Therapeutic Efficacy of Three Silver Dressings in an Infected Animal Model


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Abstract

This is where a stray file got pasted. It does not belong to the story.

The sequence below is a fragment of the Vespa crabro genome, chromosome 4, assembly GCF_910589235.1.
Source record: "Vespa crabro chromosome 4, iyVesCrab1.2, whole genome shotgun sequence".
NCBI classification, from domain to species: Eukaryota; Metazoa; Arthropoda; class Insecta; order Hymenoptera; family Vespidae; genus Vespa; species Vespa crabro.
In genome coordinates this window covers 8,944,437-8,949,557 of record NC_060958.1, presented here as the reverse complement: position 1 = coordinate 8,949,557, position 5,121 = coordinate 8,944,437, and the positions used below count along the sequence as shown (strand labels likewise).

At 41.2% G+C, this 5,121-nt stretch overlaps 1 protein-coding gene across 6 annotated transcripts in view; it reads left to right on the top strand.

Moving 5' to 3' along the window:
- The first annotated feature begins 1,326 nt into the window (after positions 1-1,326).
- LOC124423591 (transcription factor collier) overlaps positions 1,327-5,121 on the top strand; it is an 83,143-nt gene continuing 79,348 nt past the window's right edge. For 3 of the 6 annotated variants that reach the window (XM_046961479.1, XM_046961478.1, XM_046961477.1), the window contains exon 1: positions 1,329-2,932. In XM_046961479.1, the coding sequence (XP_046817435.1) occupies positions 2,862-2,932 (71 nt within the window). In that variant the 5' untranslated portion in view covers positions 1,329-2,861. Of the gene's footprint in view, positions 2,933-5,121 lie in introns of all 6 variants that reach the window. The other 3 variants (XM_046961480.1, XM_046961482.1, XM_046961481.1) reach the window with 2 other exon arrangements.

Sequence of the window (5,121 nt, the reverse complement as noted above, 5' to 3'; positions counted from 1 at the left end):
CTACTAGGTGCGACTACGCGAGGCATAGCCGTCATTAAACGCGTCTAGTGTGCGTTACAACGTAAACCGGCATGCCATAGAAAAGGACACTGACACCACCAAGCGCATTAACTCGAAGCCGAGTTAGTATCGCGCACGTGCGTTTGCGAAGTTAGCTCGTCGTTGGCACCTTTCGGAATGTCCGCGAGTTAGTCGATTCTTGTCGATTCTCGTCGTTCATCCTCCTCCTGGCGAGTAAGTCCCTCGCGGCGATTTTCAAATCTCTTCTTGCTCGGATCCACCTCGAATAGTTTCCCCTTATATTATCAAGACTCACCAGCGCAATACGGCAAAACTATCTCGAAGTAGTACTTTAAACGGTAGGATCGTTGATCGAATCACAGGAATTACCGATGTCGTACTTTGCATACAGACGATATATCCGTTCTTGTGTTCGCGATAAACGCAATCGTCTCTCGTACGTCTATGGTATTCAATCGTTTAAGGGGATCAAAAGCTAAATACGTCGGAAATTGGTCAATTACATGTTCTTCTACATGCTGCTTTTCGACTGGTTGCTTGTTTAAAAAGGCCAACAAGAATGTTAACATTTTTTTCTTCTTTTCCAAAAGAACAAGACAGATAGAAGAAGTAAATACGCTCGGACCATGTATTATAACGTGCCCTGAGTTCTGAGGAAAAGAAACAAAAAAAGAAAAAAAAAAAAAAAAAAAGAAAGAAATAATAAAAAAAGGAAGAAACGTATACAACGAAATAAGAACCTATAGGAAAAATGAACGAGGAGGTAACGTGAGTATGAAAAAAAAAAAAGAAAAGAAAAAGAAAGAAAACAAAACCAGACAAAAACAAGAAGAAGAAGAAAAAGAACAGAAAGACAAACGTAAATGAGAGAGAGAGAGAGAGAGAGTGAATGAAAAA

The organic salt AgNO3 has been available as a topical armamentarium to the medical arena for centuries and for burns for the past 60 years. Thirty-five (1968) years later, Charles Fox introduced and popularized a new topical agent known as silver sulfadiazine. More recently, several new slow-release silver dressings came to the forefront. Acticoat® (Smith & Nephew, Largo, FL) Silverlon® (Argentum, Lakemont, GA) & Silvasorb® (Medline Industries, Inc, Mundelein, IL). Because the standard of care is to change dressings daily, our study focused in on weekly dressing changes as a cost-containment issue. Sprague–Dawley rats received a standard contact burn (20% TBSA). On day 3, the wound was excised and infected with Pseudomonas aeruginosa and Staphylococcus aureus at 5.0 × 105 cfu/ml. The animals were divided into four groups (n = 5 each group): untreated control, Acticoat® group, Silvasorb® group, and Silverlon® group. The dressings remained on the wounds for 10 days when the wounds were quantitatively assessed. Mean wound counts of the control ranged from 1.2 × 105 to 6.5 × 105 for P.aeruginosa and S.aureus, respectively. Acticoat® dressing counts for both organisms were 0 and 1.8 × 103 (median α); Silvasorb® was 0 and 6.3 × 103 and Silverlon was 1.5 × 104 × 7.4 × 104 (median), Acticoat® and Silvasorb® were both significantly lower (P < .05) than the control for P.aeruginosa, and Acticoat® was significantly lower (P < .05) than the control for S. aureus. Although counts for Silvasorb® (M) appear significantly lower than the controls for S.aureus, the numbers were not sufficient to be significant. However, Silverlon® did achieve a slight significance. These preliminary data suggest that weekly dressing changes with these new silver dressings are feasible and economically and medically congruous.

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